CXCR4 ACTACACCGAGGAAATGGGCT CCCACAATGCCAGTTAAGAAGA
Western blot analysis

Total cellular proteins were extracted with RIPA lysis buffer kit (KeyGen Biotech, China). Samples were separated by 10% sodium dodecylsulfate polyacrylamide gel electrophoresis (SDS-PAGE) and then transferred to a polyvinylidene fluoride (PVDF) membrane. The CRMP4 and Noggin was assessed using primary rabbit anti-CRMP4 and rabbit anti-Noggin monoclonal antibody (Abcam, USA). NRP1 was assessed using primary rabbit anti-NRP1 monoclonal antibody (ABclonal, Cambridge). The membranes were incubated with primary antibodies and then horseradish peroxidase (HRP) secondary antibodies. An enhanced chemiluminescence reagent (ECL) kit (Millipore, USA) was used to detect the labeled proteins. GAPDH (rabbit anti-GAPDH monoclonal antibody, Jetway, China) was used to control equal loading quantity.

Histological experiments

Tissue specimens were decalcificated in 14% EDTA and embedded in paraffin, 5-μm sections of tissue were used. Hematoxylin and eosin (H&E) staining was used to define tumor tissues of the intracardiac injection and orthotopic implantation models. H&E staining, tartrate-resistant acid phosphatase (TRAP) staining (Sigma, USA) and immunohistochemical (IHC) staining were applied on the left tibia tissue of the intratibial injection models. Osteoclast number was assessed as TRAP-positive cells along the tumor-bone interface on TRAP-stained sections, and expressed as the osteoblast number per ×200 field. For IHC staining, antigen retrieval was carried out by pepsin antigen retrieval solutions (ZSGB-Bio, China). Primary rabbit anti-Noggin monoclonal antibody (Abcam) and primary rabbit anti-NRP1 monoclonal antibody (ABclonal, USA) were used, respectively. The images were observed under a fluorescence microscope (Leica DM 400B, Germany) and analyzed by Leica Application suite Version 3.8.0 software (Leica, Germany). The IHC result was classified as 0 [equal to negative (−)]; 1–4 [weakly positive (+)]; 5–8 [moderately positive (++)] and 9–12 [strongly positive (+++)]. Two experienced pathologists in a blinded manner identified the scores.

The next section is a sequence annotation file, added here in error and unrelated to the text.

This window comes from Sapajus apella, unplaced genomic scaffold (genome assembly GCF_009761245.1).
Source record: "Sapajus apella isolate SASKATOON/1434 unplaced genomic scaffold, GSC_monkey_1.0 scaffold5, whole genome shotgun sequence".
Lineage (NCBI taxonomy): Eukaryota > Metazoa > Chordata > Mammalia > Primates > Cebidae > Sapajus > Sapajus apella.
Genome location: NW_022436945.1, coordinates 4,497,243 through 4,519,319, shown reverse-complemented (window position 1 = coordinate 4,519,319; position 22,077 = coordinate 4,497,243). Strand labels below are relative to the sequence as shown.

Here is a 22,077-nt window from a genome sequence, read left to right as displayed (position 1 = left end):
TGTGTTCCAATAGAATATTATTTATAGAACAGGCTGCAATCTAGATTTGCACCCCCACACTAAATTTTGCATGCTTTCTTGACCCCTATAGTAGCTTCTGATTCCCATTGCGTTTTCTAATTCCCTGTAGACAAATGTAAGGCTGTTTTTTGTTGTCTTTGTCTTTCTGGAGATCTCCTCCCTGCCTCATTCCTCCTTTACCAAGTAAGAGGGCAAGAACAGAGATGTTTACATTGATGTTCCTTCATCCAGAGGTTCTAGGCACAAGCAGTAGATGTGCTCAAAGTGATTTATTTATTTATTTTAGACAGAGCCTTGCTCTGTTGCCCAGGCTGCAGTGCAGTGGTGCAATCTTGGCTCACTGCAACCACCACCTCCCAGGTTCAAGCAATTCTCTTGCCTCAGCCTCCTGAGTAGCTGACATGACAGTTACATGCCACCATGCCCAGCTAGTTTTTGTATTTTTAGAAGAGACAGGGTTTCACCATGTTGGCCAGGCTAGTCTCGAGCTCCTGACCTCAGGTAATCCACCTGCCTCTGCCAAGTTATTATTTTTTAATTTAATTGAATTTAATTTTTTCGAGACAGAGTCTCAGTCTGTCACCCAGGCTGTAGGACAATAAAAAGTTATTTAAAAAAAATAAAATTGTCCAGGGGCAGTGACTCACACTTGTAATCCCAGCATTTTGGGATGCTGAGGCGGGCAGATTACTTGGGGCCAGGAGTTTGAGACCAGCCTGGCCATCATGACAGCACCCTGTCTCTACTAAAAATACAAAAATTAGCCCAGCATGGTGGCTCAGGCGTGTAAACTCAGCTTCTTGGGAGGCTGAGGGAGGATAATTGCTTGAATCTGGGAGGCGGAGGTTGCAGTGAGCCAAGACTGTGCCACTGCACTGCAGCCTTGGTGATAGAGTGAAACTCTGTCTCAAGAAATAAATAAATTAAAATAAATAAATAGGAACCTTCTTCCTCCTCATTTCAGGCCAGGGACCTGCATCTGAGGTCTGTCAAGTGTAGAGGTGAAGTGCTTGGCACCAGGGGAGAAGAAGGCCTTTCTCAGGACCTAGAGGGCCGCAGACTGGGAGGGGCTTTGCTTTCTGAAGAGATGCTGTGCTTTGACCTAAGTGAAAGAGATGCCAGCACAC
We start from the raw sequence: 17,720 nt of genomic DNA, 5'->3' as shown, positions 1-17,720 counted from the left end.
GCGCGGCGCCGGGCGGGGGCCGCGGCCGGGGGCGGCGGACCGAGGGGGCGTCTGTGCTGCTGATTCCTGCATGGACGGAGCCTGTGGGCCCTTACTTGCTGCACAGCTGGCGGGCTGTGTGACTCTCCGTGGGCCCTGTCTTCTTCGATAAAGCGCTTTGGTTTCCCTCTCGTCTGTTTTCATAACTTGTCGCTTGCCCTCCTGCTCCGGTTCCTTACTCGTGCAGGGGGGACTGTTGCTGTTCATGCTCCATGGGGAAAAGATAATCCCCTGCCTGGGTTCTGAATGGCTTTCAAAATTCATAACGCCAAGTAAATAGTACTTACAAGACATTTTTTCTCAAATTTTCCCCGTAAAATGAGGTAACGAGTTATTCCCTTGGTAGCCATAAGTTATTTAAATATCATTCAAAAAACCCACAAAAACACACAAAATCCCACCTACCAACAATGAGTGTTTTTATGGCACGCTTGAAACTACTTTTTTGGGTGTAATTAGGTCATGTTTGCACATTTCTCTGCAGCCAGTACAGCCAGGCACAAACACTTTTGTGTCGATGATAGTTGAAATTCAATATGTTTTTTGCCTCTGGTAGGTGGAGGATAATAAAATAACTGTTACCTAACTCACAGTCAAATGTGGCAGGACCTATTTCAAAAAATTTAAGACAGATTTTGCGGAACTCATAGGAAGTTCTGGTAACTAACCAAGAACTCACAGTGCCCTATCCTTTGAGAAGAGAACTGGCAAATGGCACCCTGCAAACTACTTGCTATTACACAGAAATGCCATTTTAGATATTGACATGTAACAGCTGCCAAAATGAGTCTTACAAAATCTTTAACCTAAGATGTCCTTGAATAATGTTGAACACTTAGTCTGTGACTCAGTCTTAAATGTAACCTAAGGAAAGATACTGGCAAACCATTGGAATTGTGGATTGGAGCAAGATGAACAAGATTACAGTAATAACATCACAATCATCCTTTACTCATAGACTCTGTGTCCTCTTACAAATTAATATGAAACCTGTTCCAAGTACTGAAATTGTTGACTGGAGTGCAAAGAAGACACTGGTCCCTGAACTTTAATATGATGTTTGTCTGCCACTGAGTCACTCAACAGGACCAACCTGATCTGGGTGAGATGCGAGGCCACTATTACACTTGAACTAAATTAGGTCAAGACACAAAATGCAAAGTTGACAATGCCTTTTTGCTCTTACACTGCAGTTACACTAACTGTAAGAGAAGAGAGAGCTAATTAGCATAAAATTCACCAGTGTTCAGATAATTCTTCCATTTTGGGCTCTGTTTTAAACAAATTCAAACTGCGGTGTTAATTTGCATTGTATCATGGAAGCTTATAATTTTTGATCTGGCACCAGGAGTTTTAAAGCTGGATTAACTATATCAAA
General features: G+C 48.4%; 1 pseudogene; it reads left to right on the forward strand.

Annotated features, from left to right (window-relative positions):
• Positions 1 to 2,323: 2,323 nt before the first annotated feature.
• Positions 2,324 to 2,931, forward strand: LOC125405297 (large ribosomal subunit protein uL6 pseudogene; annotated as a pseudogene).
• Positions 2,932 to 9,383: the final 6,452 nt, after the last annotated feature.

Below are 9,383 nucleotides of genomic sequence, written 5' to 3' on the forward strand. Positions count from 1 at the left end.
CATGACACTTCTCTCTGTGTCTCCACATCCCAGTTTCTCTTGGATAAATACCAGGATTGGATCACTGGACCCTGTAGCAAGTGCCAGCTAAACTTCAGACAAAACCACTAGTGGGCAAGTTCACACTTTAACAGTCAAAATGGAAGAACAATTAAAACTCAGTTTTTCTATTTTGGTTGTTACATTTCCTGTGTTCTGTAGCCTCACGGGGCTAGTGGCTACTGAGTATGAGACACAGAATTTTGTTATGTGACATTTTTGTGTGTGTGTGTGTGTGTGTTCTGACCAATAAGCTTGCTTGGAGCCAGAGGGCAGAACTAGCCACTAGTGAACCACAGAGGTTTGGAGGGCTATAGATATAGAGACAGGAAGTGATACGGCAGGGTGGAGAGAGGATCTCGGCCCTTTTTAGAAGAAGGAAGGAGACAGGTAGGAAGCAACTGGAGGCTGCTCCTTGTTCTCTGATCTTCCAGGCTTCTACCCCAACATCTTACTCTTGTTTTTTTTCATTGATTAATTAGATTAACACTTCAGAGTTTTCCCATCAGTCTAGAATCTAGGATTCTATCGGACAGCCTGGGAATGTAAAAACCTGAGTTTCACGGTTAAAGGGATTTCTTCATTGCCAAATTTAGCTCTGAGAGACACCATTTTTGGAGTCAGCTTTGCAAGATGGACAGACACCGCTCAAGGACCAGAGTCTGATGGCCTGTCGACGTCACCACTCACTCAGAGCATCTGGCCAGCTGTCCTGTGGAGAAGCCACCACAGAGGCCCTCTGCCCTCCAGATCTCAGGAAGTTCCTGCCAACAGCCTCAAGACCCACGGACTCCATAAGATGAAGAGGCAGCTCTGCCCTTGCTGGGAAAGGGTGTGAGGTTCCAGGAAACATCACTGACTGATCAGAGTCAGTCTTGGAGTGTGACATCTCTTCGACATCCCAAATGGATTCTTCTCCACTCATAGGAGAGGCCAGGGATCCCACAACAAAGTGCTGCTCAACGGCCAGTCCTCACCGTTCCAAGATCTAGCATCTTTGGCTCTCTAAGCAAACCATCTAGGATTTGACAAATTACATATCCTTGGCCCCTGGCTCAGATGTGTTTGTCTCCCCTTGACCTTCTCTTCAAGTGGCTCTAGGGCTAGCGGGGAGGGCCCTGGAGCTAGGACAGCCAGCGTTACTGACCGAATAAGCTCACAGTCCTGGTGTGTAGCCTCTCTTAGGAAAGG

Statistical analysis

Osteoclast data are expressed as the mean ± SD. Statistical significance was determined by the unpaired Student’s t-test. CT score and IHC score were analyzed using Kruskal-Wallis test. Statistical analysis was performed using SPSS 13.0 software. The results with P-values <0.05 were considered as statistically significant, and indicated by an asterisk in the figures.

Results

Construction of the stable CRMP4 gene overexpressing PC3 and DU145 cell lines